Cyananthea and Alvinactis, taxa within the proposed Chemosynthina clade, are recovered as sisters in all analyses. However, because we were able to sample DNA from only two of the six proposed genera in Chemosynthina, the validity of Chemosynthina is not clear. In any case, the original diagnosis of this clade has to be modified to specify that it includes only taxa from chemosynthetic habitats with a mesogleal marginal sphincter. This will make clear the exclusion of Isotealia n. sp., the recently discovered species from the EPR.

In this analysis, the closest relative of Chemosynthina is Kadosactis, a deep-sea and polar specialist [45], [46]. The relationship of these taxa to the two samples from Chemosynthina suggests that Alvinatis and Cyananthea (and possibly other members of Chemosynthina) belong in Kadosactidae, a homogeneous monogeneric family [46] until the recent inclusion of the vent genus Seepactis [44]. However, as currently defined, Kadosactidae contains only acontiate sea anemones [44], [45], and thus Alvinatis and Cyananthea cannot easily be included within that group. Acontia, while clearly labile phylogenetically, are significant in terms of identification, and thus generally have been accorded great significance in taxonomy. Furthermore, as relationships within ABM remain especially unclear at the level of family and genus, and as not all relevant taxa have been studied, we refrain from making taxonomic changes at this point.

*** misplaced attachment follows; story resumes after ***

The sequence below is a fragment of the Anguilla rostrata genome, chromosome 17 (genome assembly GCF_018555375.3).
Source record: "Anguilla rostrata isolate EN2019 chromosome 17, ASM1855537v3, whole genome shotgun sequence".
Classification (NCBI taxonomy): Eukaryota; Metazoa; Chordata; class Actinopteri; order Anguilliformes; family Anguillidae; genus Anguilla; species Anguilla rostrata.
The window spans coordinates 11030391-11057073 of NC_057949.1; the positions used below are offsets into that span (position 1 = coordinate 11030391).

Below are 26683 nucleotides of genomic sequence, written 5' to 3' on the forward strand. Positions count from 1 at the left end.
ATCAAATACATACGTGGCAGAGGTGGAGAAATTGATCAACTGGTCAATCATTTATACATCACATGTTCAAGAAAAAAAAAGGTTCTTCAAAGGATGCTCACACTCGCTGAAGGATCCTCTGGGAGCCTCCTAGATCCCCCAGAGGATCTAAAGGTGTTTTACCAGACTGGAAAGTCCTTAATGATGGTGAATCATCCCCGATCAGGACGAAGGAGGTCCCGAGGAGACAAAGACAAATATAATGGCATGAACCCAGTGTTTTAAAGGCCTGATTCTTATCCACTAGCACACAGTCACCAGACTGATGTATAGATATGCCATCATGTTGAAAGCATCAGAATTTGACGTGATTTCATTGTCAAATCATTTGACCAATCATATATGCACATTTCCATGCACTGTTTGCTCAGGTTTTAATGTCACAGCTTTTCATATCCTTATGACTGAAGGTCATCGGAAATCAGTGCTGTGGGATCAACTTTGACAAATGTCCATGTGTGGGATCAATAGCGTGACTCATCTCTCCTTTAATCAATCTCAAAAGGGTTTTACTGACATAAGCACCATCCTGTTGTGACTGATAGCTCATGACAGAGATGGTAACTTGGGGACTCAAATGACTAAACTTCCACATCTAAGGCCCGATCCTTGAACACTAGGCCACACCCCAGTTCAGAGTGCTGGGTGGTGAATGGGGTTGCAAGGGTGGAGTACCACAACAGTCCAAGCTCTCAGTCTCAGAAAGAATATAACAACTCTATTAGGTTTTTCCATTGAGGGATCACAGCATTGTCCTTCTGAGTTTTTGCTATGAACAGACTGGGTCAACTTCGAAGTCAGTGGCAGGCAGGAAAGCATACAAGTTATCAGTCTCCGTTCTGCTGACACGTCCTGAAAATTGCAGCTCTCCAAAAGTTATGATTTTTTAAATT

The whale-fall endemic species Anthosactis pearseae does not group with Anthosactis janmayeni, its polar congener and type of the genus. No analysis or data set supports an exclusive relationship between these species, which are consistently recovered in different major clades. The lack of relationship between the two putative species of Anthosactis and the equivocality of the original generic assignment [47] argues for a new generic assignment for A. pearseae, perhaps as part of a much-needed revision of Anthosactis [19].

We recover no evidence in support of a close relationship between deep-sea and polar species, as has been found for other organisms (e.g., Scleractinia: [48]; nematodes: [49]). The polar-inhabiting Mesomyaria largely form a group ( = Actinostolina, excluding Antholoba). The deep-sea taxa (including those from chemosynthetic habitats) are more broadly distributed in the trees, belonging to several clades (Figures 1, ,2).2). With the exception of the deep-sea/vent clade, the deep-sea species are not part of habitat-specific clades. However, because this was not the focus of our analysis, our sampling strategy is not optimal for this question, and the robustness of this pattern needs to be examined with more concentrated sampling in those lineages.

Summary and conclusions

Our phylogenetic analyses of molecular data from a broad sample of sea anemones, including species from deep-sea, polar, and chemosynthetic environments support at least two origins for those species inhabiting chemosynthetic habitats. One of these is probably within Endomyaria, a group not previously known to include any species endemic to chemosynthetic environments (reviewed in [18]). The phylogenetic placement of the endomyarian Isotealia sp. nov. is ambiguous, as it differs between the parsimony and likelihood analyses and is never well-supported. In contrast, the placement of the clade previously called Chemosynthina within the ABM clade is well-supported in all analyses. None of the molecular analyses support the inclusion of the whale-fall endemic Anthosactis pearseae in this clade, although A. pearseae is frequently associated with the larger clade that includes Chemosynthina.